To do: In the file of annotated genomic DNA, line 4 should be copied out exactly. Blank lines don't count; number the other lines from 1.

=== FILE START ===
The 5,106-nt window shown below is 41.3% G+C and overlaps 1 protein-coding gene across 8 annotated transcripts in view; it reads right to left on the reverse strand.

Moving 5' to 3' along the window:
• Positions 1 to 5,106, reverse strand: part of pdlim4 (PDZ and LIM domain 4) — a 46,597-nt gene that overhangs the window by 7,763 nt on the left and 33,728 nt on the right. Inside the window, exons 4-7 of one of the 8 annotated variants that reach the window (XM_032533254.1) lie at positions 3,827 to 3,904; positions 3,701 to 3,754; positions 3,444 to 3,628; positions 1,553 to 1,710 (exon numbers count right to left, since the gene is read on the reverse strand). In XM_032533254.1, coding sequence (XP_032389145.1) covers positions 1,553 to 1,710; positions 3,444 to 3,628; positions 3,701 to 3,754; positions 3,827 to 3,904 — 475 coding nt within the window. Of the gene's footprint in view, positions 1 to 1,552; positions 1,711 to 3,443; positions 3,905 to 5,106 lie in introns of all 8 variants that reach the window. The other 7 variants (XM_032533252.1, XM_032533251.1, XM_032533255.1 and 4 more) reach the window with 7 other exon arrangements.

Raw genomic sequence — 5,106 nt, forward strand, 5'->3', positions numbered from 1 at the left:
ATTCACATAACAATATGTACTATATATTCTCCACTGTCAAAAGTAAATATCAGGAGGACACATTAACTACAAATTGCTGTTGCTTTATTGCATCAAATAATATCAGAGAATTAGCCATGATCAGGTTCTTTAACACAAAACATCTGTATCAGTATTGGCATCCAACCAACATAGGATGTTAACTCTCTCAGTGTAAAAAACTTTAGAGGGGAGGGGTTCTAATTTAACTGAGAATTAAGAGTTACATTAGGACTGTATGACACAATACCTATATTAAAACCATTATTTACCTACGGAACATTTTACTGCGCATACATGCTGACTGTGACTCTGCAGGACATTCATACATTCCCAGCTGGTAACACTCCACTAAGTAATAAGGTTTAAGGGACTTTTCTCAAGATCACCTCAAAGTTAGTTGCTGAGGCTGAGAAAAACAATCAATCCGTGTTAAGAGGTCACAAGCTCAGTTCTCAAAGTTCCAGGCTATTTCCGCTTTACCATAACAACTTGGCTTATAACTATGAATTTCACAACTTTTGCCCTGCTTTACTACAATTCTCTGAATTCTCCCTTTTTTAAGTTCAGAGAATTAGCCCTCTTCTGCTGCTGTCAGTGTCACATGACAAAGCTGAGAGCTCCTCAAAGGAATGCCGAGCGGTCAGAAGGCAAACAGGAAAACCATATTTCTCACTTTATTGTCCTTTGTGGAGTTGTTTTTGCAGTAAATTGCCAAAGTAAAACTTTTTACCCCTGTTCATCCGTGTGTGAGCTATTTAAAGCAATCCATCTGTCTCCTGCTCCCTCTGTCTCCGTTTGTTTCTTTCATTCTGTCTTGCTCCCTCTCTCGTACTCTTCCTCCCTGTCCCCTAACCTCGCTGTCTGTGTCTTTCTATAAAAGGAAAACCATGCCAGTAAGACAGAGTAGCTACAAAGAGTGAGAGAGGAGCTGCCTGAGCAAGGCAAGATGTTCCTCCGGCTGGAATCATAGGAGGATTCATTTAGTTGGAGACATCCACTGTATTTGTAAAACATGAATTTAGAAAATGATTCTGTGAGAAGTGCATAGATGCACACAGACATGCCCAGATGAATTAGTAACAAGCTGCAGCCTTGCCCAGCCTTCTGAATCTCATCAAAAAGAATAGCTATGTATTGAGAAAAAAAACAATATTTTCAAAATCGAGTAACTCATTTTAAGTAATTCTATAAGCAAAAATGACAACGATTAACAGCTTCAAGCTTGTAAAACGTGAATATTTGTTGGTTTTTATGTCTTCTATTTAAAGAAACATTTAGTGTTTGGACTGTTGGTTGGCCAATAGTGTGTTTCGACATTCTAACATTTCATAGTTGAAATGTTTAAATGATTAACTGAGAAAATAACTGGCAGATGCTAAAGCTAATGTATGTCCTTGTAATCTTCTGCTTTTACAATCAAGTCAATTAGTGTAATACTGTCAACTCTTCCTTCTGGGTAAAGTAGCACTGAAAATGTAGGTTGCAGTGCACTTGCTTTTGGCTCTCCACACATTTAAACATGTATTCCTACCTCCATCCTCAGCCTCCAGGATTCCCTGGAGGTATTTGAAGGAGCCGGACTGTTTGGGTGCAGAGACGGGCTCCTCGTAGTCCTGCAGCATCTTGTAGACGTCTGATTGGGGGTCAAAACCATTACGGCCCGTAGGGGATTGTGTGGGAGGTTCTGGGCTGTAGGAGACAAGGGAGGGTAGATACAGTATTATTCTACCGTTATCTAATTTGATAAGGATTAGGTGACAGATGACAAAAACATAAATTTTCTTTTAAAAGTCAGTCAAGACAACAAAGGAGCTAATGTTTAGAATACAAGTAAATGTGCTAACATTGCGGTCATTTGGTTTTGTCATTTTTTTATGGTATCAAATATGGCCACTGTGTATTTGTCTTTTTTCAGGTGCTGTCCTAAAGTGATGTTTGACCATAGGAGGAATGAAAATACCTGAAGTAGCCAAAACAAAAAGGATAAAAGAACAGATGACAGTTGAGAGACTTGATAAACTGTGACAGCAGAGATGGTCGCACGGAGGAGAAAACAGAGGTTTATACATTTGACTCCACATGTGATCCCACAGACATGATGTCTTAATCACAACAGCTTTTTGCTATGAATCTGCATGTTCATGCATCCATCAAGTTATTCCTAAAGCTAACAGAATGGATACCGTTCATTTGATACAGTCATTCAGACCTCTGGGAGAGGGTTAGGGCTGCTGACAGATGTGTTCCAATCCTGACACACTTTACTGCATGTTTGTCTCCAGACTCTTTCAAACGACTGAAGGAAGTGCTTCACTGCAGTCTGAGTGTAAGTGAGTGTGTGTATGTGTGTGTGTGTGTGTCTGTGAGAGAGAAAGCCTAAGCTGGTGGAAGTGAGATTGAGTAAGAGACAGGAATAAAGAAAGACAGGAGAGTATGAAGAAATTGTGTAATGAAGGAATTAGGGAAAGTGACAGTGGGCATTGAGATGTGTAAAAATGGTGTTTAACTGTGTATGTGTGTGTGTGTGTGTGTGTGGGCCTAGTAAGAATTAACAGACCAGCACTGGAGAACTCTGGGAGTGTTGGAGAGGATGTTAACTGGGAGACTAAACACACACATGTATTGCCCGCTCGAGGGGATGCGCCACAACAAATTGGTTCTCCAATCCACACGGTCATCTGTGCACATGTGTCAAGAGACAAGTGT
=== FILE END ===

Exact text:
Raw genomic sequence — 5,106 nt, forward strand, 5'->3', positions numbered from 1 at the left: